“No, I could not sleep.”
“We can do no more down here. What do you say to a round or two of piquet? A little turn of the cards will help us to pass the time.”
They ascended to the upper hall, where Adele came and sat by her husband, while the swarthy Onega crouched by the window looking keenly out into the forest. De Catinat had little thought to spare upon the cards, as his mind wandered to the danger which threatened them and to the woman whose hand rested upon his own. The old nobleman, on the other hand, was engrossed by the play, and cursed under his breath, or chuckled and grinned as the luck swayed one way or the other. Suddenly as they played there came two sharp raps from without.
“Some one is tapping,” cried Adele.
“It is death that is tapping,” said the Indian woman at the window.
“Ay, ay, it was the patter of two spent balls against the woodwork. The wind is against our hearing the report. The cards are shuffled. It is my cut and your deal. The capot, I think, was mine.”
“Men are rushing from the woods,” cried Onega.
“Tut! It grows serious!” said the nobleman. “We can finish the game later. Remember that the deal lies with you. Let us see what it all means.”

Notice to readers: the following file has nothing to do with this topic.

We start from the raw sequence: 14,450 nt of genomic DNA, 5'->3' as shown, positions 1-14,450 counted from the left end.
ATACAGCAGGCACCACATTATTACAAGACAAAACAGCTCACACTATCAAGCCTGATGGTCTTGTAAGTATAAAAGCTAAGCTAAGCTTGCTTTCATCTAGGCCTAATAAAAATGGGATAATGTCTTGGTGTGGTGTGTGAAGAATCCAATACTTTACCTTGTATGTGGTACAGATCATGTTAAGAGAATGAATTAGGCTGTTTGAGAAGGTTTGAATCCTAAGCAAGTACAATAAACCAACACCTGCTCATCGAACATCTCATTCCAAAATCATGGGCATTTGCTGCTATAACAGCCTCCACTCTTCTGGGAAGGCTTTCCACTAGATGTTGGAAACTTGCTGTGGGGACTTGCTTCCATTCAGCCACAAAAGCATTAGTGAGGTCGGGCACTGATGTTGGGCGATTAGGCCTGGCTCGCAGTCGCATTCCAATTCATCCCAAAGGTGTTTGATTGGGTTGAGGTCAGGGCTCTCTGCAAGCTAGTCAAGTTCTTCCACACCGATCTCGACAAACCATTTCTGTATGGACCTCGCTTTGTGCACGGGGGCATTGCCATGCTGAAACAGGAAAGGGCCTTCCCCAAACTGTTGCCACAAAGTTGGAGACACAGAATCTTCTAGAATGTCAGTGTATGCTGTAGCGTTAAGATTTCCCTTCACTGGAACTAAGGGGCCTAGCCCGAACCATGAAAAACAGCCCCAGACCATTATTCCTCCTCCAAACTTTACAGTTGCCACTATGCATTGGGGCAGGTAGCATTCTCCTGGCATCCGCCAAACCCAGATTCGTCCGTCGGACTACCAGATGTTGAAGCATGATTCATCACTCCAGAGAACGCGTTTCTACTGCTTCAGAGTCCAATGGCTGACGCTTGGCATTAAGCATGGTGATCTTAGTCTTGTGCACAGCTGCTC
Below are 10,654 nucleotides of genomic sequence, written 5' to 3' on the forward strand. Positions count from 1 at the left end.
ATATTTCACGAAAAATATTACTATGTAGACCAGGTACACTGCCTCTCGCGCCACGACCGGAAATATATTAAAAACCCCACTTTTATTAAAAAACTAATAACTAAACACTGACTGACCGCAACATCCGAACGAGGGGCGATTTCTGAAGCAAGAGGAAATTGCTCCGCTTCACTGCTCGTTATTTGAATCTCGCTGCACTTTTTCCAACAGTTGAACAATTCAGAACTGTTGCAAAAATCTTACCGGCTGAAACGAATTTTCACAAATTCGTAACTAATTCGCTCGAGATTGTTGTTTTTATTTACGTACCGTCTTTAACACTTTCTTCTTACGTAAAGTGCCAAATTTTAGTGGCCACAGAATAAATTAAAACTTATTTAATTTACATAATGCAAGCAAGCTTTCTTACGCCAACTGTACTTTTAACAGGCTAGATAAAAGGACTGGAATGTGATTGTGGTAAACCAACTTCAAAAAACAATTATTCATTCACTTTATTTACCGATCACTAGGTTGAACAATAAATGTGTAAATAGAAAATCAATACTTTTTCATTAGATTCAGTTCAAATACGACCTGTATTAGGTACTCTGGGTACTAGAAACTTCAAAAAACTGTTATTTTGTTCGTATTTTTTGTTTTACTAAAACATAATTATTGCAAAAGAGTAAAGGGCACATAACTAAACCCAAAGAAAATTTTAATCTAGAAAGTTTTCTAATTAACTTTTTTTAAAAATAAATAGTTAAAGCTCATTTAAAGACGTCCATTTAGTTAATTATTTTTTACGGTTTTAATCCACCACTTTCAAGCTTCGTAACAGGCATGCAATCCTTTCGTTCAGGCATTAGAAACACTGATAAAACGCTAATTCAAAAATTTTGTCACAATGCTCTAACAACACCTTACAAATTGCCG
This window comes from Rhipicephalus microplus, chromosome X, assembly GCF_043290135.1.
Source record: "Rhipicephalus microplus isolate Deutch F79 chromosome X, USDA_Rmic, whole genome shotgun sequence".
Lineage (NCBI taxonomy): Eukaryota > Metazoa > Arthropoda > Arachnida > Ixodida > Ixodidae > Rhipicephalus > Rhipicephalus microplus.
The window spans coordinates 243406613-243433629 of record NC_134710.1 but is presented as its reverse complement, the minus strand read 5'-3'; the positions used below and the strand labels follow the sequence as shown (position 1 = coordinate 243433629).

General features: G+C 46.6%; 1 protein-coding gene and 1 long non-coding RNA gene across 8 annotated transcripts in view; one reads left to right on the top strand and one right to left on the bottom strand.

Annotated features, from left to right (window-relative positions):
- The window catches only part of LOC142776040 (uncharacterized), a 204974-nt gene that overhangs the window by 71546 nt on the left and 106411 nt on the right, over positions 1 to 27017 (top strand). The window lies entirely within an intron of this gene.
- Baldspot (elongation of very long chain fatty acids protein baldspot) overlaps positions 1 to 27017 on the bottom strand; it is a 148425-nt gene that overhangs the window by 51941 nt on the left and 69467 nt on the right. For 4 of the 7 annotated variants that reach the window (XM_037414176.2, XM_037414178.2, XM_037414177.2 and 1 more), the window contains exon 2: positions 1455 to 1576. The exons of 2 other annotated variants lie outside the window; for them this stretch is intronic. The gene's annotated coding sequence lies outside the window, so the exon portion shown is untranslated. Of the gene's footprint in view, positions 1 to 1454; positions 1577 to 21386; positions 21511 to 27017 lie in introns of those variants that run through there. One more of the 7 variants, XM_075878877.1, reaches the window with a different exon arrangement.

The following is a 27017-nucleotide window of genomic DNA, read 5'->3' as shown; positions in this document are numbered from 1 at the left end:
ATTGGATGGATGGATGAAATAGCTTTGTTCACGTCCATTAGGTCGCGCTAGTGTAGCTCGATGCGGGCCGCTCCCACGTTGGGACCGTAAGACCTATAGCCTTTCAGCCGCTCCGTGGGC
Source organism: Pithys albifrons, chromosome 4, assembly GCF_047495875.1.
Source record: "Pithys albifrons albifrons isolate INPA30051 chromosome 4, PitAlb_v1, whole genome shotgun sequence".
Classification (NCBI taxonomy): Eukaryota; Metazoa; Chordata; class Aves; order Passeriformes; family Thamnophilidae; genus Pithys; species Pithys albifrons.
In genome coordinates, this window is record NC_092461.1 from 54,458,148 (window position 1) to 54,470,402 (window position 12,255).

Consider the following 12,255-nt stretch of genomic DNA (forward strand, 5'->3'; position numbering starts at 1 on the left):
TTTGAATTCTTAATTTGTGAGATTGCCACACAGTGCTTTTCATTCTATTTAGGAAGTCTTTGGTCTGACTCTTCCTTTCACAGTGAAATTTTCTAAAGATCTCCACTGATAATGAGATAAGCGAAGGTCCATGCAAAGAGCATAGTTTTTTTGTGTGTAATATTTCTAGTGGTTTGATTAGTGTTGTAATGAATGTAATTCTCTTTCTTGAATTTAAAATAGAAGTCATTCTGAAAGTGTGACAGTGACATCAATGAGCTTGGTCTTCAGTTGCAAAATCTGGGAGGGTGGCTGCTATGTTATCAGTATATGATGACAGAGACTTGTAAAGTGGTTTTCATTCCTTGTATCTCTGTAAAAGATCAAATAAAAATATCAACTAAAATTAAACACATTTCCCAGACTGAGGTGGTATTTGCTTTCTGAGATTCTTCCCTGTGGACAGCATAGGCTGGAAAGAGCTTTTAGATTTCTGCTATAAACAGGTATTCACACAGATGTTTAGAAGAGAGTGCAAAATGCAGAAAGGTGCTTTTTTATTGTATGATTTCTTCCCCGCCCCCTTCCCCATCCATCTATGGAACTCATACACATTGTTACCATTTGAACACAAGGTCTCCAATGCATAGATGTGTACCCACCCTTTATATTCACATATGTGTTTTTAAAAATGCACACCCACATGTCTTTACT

De Catinat had already rushed to the window. Du Lhut, young Achille de la Noue, and eight of the covering party were running with their heads bent towards the stockade, the door of which had been opened to admit them. Here and there from behind the trees came little blue puffs of smoke, and one of the fugitives who wore white calico breeches began suddenly to hop instead of running and a red splotch showed upon the white cloth. Two others threw their arms round him and the three rushed in abreast while the gate swung into its place behind them. An instant later the brass cannon at the corner gave a flash and a roar while the whole outline of the wood was traced in a rolling cloud, and the shower of bullets rapped up against the wooden wall like sleet on a window.
THE TAKING OF THE STOCKADE.
Having left Adele to the care of her Indian hostess, and warned her for her life to keep from the windows, De Catinat seized his musket and rushed downstairs. As he passed a bullet came piping through one of the narrow embrasures and starred itself in a little blotch of lead upon the opposite wall. The seigneur had already descended and was conversing with Du Lhut beside the door.
“A thousand of them, you say?”
“Yes, we came on a fresh trail of a large war-party, three hundred at the least. They are all Mohawks and Cayugas with a sprinkling of Oneidas. We had a running fight for a few miles, and we have lost five men.”
“All dead, I trust.”
“I hope so, but we were hard pressed to keep from being cut off. Jean Mance is shot through the leg.”